• In one aspect of the present invention, each of the attachment and active layers 55, 60 of the dosage form 45 disperses by the same mechanism but with differentiated properties.
  • For example, the attachment layer 55 may have a higher melt temperature and/or heat of fusion from the active layer 60. The differentiated melt temperatures may be accomplished by forming the attachment and active layers 55, 60 from excipients of different molecular weights. The differentiated melt temperatures may also be accomplished by forming one or both of the attachment and active layers 55, 60 from different mixtures of excipients of different molecular weights. The differentiated melt temperatures may be accomplished by forming one or both of the attachment and active layers 55, 60 from excipients mixed with one or more other components. For example, mixing a SUPPOCIRE suppository base with a Tween 80 surfactant changes the melting point of the suppository base.
  • In another example, the attachment layer 55 may have a lower dissolution rate from the active layer 60. The differentiated dissolution rates may be accomplished by forming the attachment and active layers 55, 60 from excipients of different molecular weights. The differentiated dissolution rates may also be accomplished by forming one or both of the attachment and active layers 55, 60 from different mixtures of excipients of different molecular weights.
  • In another aspect of the present invention, each of the attachment and active layers 55, 60 of the dosage form 45 disperses by a different mechanism. For example, one of the attachment and active layers 55, 60 may disperse by melting, and the other of the attachment and active layers 55, 60 may disperse by dissolution.
  • In one exemplary aspect of the present invention, the attachment layer 55 has a higher melt temperature and/or heat of fusion from the active layer 60. The differentiated melt temperatures may be accomplished by forming the attachment layer 55 from SUPPOCIRE AS2 suppository base and the active layer 60 from SUPPOCIRE CM suppository base. The differentiated melt temperatures may also be accomplished by combinations of various forms of the SUPPOCIRE suppository base and/or different concentrations of the SUPPOCIRE suppository base.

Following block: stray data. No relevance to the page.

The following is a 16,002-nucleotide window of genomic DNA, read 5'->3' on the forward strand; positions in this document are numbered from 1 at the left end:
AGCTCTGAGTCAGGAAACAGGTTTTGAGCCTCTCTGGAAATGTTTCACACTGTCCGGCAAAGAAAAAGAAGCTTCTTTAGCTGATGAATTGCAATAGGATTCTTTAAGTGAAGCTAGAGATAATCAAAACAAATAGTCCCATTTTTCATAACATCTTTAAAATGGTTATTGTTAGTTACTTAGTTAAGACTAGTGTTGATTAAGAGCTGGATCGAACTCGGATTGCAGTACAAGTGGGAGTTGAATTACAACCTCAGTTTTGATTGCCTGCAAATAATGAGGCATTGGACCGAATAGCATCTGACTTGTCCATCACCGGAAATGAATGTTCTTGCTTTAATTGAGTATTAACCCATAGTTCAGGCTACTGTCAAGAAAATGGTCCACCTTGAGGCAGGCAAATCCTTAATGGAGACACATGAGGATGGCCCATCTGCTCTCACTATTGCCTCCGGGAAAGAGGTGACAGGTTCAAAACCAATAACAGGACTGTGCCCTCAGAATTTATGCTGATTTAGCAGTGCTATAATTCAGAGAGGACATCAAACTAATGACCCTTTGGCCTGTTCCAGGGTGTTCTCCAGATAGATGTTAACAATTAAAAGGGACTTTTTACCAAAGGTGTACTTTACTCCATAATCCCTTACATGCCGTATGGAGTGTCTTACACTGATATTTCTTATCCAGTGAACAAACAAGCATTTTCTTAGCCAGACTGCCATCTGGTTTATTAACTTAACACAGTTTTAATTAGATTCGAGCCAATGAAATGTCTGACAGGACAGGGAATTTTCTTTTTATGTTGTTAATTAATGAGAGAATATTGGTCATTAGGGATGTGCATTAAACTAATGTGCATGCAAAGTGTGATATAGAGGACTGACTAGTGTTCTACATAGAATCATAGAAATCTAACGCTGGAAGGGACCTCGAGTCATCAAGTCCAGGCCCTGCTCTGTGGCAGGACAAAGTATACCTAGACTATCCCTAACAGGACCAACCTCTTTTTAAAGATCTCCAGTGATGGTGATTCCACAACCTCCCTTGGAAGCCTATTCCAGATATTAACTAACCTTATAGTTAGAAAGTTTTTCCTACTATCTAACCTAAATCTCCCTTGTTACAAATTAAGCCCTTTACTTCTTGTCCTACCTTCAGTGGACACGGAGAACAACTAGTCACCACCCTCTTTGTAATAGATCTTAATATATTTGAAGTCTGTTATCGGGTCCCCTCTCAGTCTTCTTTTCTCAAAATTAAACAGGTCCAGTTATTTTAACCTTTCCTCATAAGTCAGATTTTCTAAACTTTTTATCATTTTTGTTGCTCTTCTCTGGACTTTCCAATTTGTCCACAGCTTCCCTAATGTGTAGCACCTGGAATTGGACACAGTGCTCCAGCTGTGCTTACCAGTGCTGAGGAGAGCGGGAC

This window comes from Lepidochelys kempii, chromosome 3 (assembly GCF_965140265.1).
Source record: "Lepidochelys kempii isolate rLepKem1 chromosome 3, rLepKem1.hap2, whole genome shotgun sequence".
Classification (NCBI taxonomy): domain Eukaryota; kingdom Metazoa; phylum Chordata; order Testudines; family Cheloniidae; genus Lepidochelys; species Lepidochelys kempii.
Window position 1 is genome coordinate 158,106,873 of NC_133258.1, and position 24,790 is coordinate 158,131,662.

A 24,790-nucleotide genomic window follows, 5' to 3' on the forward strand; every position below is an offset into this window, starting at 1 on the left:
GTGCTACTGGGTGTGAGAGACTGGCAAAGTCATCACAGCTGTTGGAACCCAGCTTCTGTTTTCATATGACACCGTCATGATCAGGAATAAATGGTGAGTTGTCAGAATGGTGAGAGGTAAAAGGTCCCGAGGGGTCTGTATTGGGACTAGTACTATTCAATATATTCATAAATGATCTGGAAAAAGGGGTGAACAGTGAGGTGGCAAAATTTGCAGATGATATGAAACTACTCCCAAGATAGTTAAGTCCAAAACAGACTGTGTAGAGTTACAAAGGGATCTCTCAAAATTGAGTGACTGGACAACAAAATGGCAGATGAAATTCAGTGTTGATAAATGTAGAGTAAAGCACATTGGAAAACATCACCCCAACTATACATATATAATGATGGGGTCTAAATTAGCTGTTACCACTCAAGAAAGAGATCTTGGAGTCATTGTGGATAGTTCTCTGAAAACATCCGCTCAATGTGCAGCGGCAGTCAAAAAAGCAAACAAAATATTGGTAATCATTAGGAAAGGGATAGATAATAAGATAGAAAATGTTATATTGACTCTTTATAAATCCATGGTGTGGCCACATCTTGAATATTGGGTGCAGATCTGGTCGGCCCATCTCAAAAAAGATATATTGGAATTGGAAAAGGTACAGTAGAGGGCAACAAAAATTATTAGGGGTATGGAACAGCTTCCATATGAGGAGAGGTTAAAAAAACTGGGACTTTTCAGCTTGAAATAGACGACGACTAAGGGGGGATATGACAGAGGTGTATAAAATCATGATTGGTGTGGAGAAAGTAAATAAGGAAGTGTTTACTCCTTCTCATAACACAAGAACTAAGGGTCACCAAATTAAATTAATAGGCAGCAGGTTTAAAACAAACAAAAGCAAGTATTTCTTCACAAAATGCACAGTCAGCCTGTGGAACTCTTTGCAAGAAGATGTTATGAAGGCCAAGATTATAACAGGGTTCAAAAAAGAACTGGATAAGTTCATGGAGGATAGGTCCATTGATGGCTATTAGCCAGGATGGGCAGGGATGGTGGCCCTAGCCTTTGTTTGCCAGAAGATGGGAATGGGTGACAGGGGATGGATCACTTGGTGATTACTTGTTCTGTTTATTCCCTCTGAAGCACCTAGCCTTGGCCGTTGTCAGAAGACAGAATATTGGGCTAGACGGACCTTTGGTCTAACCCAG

• In another exemplary aspect of the present invention, the attachment layer 55 has a lower dissolution rate from the active layer 60. The differentiated dissolution rates may be accomplished by forming the attachment layer 55 from PEG 1450 excipient and the active layer 60 from PEG 400 excipient. The differentiated dissolution rates may also be accomplished by combinations of various forms of PEG and/or different concentrations of PEG. In addition, other excipients may be added as a dispersing agent such as polysorbate or other suitable ingredients that change solubility in water.
  • In another exemplary aspect of the present invention, one of the attachment and active layers 55, 60 may disperse by melting, and the other of the attachment and active layers 55, 60 may disperse by dissolution. This may also be accomplished by multiple combinations of melting ingredients (e.g., SUPPOCIRE suppository bases) and/or dissolution ingredients (e.g., PEG excipients) with or without other ingredients that alter solubility (e.g., polysorbate).
  • The dosage form 45 may be provided with additional layers beyond the attachment and active layers 55, 60, including additional active layers. The dosage form 45 may also be formed with more than one therapeutic agent. The additional layers may also include a beneficial agent, an excipient, a carrier component, or some combination of these or other ingredients. If more than one therapeutic agent is provided, the therapeutic agents may be commingled, or may be in separate layers. If more than one therapeutic agent is provided, the therapeutic agents may be arranged such that one therapeutic agent is released in greater quantity before the other therapeutic agent is generally released, in a time-release manner. The dosage form 45 may also be provided with additional layers including one or more ingredients, as dictated by the use of the dosage form 45. To summarize, each layer may contain one or more ingredients, including one or more therapeutic agents, one or more beneficial agents, one or more excipients, one or more carrier components, or a combination of any of these.